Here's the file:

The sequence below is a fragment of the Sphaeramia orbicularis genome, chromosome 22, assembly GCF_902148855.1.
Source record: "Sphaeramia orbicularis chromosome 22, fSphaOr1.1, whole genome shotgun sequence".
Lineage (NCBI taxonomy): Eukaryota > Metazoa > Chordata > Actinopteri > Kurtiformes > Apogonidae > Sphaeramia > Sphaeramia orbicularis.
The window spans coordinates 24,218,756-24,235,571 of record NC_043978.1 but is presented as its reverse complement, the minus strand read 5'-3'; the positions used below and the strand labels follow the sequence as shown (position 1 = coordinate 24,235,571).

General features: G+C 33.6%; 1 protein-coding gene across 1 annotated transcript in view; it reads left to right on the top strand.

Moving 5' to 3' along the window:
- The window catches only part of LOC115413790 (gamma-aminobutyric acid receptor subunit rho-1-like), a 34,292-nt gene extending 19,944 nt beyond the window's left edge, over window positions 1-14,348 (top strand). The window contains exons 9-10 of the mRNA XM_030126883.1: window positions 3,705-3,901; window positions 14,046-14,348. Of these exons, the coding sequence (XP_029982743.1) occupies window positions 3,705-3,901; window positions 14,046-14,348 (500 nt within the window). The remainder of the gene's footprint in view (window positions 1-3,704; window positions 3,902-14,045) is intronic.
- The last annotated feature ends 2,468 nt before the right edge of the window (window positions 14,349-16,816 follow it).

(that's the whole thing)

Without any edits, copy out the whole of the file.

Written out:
The sequence below is a fragment of the Sphaeramia orbicularis genome, chromosome 22, assembly GCF_902148855.1.
Source record: "Sphaeramia orbicularis chromosome 22, fSphaOr1.1, whole genome shotgun sequence".
Lineage (NCBI taxonomy): Eukaryota > Metazoa > Chordata > Actinopteri > Kurtiformes > Apogonidae > Sphaeramia > Sphaeramia orbicularis.
The window spans coordinates 24,218,756-24,235,571 of record NC_043978.1 but is presented as its reverse complement, the minus strand read 5'-3'; the positions used below and the strand labels follow the sequence as shown (position 1 = coordinate 24,235,571).

General features: G+C 33.6%; 1 protein-coding gene across 1 annotated transcript in view; it reads left to right on the top strand.

Moving 5' to 3' along the window:
- The window catches only part of LOC115413790 (gamma-aminobutyric acid receptor subunit rho-1-like), a 34,292-nt gene extending 19,944 nt beyond the window's left edge, over window positions 1-14,348 (top strand). The window contains exons 9-10 of the mRNA XM_030126883.1: window positions 3,705-3,901; window positions 14,046-14,348. Of these exons, the coding sequence (XP_029982743.1) occupies window positions 3,705-3,901; window positions 14,046-14,348 (500 nt within the window). The remainder of the gene's footprint in view (window positions 1-3,704; window positions 3,902-14,045) is intronic.
- The last annotated feature ends 2,468 nt before the right edge of the window (window positions 14,349-16,816 follow it).